For avid Turner Classic Movies watchers, the month of November is dedicated to film noir, and it goes by the punny name Noirvember. We all love the gritty, interesting stories, but the costumes are a dream as well.
Today, on the very last day of Noirvember, I'm squeezing in one last post. So much ink has been spilled about the wardrobe choices of our favorite femme fatales and rightfully so. Their dress can be a weapon or a means of disguise. And even though they tend to leave a destruction in their paths, they're so fabulous, you can sort of forgive them.They have so much to teach us, so I'm compiling it here. Take note, ladies!
|Incidentally, I've been searching Etsy for a vintage anklet for some time|
Silhouette is very important. The femme fatale is marked by a pronounced silhouette, a waist pulled way in for a dramatic hourglass. Rita Hayworth's Gilda is a perfect example.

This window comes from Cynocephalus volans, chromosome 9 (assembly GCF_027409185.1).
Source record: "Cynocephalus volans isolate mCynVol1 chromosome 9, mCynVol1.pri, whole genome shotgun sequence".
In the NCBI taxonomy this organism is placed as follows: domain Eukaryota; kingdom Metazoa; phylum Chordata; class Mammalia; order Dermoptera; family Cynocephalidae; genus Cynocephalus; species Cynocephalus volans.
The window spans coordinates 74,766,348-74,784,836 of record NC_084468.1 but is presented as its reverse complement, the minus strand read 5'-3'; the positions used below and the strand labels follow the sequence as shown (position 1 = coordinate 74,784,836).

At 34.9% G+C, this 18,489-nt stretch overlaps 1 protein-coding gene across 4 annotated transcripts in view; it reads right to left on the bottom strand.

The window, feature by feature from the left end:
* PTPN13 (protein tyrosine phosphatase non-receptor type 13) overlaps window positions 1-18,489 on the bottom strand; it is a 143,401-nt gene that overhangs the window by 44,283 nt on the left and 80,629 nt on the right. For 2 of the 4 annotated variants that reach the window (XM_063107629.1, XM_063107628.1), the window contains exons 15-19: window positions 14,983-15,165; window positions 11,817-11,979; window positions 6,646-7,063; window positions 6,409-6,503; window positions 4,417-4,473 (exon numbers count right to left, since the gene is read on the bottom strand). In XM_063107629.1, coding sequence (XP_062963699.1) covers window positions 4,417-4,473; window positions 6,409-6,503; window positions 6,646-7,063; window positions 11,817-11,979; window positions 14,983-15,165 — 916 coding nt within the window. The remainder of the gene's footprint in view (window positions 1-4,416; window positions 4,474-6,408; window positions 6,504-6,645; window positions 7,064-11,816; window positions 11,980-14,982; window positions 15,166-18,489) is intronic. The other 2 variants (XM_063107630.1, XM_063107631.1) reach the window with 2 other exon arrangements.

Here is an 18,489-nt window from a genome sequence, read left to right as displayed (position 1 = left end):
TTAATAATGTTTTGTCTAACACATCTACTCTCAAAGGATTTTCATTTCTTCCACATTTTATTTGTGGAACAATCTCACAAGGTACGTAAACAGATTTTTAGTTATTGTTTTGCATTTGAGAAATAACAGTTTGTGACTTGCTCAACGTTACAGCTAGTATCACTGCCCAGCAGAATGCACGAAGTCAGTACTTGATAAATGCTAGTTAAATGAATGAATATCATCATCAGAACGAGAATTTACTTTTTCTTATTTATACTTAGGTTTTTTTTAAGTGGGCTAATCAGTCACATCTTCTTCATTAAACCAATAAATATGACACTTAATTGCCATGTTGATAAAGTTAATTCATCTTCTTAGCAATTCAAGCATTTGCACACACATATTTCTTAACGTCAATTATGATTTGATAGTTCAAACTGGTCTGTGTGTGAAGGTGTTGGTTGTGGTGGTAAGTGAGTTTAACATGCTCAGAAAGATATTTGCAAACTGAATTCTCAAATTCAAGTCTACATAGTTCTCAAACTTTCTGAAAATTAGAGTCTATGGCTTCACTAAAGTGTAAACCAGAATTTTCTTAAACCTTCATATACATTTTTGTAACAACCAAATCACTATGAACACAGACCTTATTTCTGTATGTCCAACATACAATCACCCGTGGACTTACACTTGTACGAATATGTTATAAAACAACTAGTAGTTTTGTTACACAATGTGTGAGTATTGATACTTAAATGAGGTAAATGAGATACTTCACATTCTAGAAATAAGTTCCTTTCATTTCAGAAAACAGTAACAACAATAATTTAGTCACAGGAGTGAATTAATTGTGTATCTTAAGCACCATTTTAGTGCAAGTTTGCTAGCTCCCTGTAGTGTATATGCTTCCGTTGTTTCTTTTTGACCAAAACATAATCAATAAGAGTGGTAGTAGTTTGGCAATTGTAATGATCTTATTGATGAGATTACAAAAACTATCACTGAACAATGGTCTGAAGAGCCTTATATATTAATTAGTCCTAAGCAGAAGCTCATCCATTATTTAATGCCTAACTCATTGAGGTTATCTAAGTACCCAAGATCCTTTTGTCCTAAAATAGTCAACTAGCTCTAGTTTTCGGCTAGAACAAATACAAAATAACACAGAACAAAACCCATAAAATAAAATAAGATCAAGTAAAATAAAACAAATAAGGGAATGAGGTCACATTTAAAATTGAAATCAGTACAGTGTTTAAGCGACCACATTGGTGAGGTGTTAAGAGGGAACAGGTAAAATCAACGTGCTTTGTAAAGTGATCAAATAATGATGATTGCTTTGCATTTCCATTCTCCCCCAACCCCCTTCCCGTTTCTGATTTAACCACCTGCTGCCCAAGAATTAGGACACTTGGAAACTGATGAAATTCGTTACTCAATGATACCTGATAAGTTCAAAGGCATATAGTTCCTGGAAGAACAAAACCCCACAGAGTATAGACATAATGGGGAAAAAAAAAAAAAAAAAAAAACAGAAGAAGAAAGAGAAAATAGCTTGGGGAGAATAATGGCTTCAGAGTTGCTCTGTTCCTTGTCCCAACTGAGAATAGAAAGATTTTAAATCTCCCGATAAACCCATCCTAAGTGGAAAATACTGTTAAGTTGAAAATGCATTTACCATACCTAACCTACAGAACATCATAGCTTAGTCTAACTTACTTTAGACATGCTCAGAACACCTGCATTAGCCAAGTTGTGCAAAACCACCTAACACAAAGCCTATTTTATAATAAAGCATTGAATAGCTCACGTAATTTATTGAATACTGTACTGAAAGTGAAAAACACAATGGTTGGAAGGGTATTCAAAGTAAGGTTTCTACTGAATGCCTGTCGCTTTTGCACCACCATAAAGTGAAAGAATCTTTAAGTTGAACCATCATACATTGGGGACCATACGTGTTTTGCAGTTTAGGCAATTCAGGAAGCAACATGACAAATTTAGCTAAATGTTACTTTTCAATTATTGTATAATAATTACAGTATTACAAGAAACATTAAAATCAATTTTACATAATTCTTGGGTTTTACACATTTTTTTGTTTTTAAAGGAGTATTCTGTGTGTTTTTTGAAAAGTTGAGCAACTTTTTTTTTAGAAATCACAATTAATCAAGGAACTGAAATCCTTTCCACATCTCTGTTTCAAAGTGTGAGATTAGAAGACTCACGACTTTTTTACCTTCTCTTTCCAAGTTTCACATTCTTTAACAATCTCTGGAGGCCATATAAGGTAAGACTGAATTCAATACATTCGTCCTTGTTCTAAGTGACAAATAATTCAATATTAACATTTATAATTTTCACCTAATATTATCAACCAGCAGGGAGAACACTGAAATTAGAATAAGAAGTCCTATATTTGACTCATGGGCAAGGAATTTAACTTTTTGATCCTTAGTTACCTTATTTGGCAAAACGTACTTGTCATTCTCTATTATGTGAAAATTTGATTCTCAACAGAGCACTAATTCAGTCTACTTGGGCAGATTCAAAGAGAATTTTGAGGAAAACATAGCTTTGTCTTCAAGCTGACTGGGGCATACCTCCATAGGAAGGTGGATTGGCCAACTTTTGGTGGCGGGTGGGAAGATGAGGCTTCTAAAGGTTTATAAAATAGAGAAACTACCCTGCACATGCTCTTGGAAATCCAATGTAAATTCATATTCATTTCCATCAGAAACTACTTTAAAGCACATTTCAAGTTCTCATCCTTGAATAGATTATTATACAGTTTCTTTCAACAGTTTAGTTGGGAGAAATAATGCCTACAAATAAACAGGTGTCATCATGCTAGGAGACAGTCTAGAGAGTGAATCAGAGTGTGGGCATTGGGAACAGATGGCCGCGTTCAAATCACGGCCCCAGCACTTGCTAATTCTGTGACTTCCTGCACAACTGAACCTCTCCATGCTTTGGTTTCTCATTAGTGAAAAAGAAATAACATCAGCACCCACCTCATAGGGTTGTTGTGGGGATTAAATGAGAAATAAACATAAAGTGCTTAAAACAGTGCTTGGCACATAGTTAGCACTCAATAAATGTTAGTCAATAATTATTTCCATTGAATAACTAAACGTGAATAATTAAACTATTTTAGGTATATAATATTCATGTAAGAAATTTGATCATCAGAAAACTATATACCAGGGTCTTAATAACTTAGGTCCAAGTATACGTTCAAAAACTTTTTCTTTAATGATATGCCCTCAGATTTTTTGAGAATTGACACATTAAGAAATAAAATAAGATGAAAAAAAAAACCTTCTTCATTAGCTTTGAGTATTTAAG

Black is anything but basic. We know how important contrast and shadows are to the film noir aesthetic. Black costumes enhanced that while also saying these characters are dangerous and sexual. Gilda and that dress on Ava Gardner in "The Killers" are the examples that spring to mind, but really, what femme fatale didn't appear onscreen in at least one black ensemble?
And who can forget Lana Turner's white ensemble in "The Postman Always Rings Twice"? She's is a vision in white as she throws herself on the mercy of her lover. (For an extended discussion of Lana's nearly all-white wardrobe in the film, check out this post from GlamAmor.)
Sheers are perfectly suggestive. The first time we see Rita Hayworth in "Gilda" she's following the previous femme fatale style rule, a little bit of shoulder, and her sheer peignoir is a gauzy dream. The fact that we only see Gilda from the shoulders up leads me to believe she's actually naked, or mostly naked, under her nightie.
So, there you have it. Rules for dressing from some of the most poisonous, wicked and interesting female characters on film.
(Originally posted on Pop-o-matic Deluxe)